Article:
Weevils, hoppers could be problem for farmers in 2017
By Tim Kalinowski
Southeast Alberta could be facing an invasion on three fronts this growing season if the latest insect forecast maps from Alberta Agriculture and Forestry prove accurate. Grasshoppers, pea weevils and cabbage seedpod weevil numbers are all on the rise and have the potential to reach severe levels in some areas in 2017.
Part of this rising tide is to do with weather patterns, says Mark Cutts, a crop specialist with the Alberta Agro-Info Centre, and part of it is to do with natural breeding cycles.
“A long, open fall allows the adults a longer period of time to lay eggs, and then, ultimately, if conditions are right in the spring you can get some significant hatches,” says Cutts. “Insect pests are also typically cyclical. It looks like we’re at the height of that cycle (for some of these) right now.”
Of the three, grasshoppers are of least concern for the Medicine Hat region.
“Grasshoppers thrive in dry years,” says Cutts. “What we saw last year was going into the year we had some areas at higher risk (like Medicine Hat), but the later moisture conditions, I believe, set the numbers back fairly significantly.”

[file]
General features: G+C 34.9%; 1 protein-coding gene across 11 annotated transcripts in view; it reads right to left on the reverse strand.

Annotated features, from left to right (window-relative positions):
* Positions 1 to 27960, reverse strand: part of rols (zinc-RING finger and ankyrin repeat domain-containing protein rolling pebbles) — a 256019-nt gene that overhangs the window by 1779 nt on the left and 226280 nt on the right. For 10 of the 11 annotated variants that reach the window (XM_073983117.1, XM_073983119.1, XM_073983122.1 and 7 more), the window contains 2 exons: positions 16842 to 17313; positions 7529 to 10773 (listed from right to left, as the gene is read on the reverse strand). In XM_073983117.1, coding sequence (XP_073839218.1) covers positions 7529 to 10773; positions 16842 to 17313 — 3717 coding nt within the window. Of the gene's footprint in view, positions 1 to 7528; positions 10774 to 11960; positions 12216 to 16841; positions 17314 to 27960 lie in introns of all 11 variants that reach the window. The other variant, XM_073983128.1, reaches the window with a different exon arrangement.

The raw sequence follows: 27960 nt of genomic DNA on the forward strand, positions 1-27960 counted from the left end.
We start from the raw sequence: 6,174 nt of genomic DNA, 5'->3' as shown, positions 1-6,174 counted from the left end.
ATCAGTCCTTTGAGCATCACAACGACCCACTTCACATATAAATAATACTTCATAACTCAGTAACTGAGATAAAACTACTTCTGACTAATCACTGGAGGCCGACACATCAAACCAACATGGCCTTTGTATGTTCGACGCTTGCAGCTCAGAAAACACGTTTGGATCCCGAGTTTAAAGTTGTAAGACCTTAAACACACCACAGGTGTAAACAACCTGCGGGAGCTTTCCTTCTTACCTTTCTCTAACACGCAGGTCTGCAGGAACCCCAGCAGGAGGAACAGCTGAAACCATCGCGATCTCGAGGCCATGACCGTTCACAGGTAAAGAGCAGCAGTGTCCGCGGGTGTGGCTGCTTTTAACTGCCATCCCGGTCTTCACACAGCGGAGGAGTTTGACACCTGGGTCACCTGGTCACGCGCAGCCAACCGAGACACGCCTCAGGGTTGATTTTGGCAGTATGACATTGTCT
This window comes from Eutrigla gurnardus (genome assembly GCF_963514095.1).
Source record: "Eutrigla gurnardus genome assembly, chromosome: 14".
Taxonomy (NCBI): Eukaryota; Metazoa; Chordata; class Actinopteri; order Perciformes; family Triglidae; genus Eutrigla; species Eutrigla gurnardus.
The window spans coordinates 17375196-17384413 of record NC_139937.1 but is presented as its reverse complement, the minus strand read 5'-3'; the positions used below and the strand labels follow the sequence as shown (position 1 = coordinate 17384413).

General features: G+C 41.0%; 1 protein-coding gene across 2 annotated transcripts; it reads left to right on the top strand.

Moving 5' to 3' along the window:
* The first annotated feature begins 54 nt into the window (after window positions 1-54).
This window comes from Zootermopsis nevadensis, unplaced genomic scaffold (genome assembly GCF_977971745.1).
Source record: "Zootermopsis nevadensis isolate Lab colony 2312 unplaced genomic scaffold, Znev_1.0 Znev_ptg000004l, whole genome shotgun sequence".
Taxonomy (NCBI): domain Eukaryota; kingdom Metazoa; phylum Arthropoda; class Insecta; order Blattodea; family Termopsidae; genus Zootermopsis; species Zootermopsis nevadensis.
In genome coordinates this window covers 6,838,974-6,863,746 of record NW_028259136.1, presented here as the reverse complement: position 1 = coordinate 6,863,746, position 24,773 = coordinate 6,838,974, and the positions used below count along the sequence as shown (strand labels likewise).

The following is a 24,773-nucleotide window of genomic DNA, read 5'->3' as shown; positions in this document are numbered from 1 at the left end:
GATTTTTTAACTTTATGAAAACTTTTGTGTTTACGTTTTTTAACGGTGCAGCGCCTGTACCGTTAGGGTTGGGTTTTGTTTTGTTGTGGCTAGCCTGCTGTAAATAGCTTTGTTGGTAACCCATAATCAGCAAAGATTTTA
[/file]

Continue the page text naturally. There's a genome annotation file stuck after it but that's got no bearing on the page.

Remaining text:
Pea weevils are also not as major a problem coming into 2017, but the trend is rising. A mild or cold winter could tilt that balance one way or the other, says Cutts.
“This past year was a big year for pea leaf weevil because the number of acres of peas were up significantly. So they had lots of what they needed to carry on their lifecycle. The pea leaf weevils over-winter as adults so if they make it through the winter, and the conditions are right for them to start moving around and finding those pea fields, they are going to go find them and start carrying out that process of mating and laying eggs.”
The most severe infestation facing southeast Alberta will come from cabbageseedpod weevils. Studies done in August show the number of adult insects at already severe levels throughout much of southern Alberta. If those critters successfully hatch a new brood, the problem will be significantly worse in 2017.
“That’s one, for sure, producers will have to keep their eyes open for,” warns Cutts. “The big things with cabbage seedpod weevil is they are basically going to really key in on those first canola fields that are flowering. If you have one of the first canola fields in flower in a particular area, you are going to find them.”
Cutts says it may be best to hope for a longer, colder winter stretch ahead.
“Time will tell, but it certainly helps that the winter has been cooler (so far). If the winter went on for a longer period of time, that might be a positive impact as well.”